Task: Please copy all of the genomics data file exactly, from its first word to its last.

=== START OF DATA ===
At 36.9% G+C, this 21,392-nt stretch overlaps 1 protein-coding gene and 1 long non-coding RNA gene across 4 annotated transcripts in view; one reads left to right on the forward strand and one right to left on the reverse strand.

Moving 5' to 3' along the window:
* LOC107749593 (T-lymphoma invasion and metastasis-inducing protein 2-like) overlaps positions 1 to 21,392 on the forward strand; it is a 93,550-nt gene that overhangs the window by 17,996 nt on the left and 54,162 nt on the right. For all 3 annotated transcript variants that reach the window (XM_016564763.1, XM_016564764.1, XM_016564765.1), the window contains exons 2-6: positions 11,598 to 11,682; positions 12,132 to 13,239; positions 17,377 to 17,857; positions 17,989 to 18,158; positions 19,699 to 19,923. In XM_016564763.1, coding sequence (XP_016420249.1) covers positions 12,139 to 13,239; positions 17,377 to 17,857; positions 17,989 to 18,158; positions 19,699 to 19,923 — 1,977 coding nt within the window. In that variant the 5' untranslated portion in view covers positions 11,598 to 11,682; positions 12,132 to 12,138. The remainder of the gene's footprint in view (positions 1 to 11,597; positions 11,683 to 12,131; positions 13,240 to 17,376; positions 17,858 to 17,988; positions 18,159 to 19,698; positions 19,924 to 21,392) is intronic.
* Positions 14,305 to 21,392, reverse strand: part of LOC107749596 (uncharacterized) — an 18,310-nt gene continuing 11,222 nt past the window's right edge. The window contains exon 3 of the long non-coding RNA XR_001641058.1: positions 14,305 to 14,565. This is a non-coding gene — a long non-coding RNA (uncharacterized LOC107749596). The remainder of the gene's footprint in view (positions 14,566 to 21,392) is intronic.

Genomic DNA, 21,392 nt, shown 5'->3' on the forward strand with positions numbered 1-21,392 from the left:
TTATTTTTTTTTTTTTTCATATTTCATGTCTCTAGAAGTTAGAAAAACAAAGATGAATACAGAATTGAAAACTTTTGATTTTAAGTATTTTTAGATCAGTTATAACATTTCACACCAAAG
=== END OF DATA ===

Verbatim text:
At 36.9% G+C, this 21,392-nt stretch overlaps 1 protein-coding gene and 1 long non-coding RNA gene across 4 annotated transcripts in view; one reads left to right on the forward strand and one right to left on the reverse strand.

Moving 5' to 3' along the window:
* LOC107749593 (T-lymphoma invasion and metastasis-inducing protein 2-like) overlaps positions 1 to 21,392 on the forward strand; it is a 93,550-nt gene that overhangs the window by 17,996 nt on the left and 54,162 nt on the right. For all 3 annotated transcript variants that reach the window (XM_016564763.1, XM_016564764.1, XM_016564765.1), the window contains exons 2-6: positions 11,598 to 11,682; positions 12,132 to 13,239; positions 17,377 to 17,857; positions 17,989 to 18,158; positions 19,699 to 19,923. In XM_016564763.1, coding sequence (XP_016420249.1) covers positions 12,139 to 13,239; positions 17,377 to 17,857; positions 17,989 to 18,158; positions 19,699 to 19,923 — 1,977 coding nt within the window. In that variant the 5' untranslated portion in view covers positions 11,598 to 11,682; positions 12,132 to 12,138. The remainder of the gene's footprint in view (positions 1 to 11,597; positions 11,683 to 12,131; positions 13,240 to 17,376; positions 17,858 to 17,988; positions 18,159 to 19,698; positions 19,924 to 21,392) is intronic.
* Positions 14,305 to 21,392, reverse strand: part of LOC107749596 (uncharacterized) — an 18,310-nt gene continuing 11,222 nt past the window's right edge. The window contains exon 3 of the long non-coding RNA XR_001641058.1: positions 14,305 to 14,565. This is a non-coding gene — a long non-coding RNA (uncharacterized LOC107749596). The remainder of the gene's footprint in view (positions 14,566 to 21,392) is intronic.

Genomic DNA, 21,392 nt, shown 5'->3' on the forward strand with positions numbered 1-21,392 from the left:
TTATTTTTTTTTTTTTTCATATTTCATGTCTCTAGAAGTTAGAAAAACAAAGATGAATACAGAATTGAAAACTTTTGATTTTAAGTATTTTTAGATCAGTTATAACATTTCACACCAAAG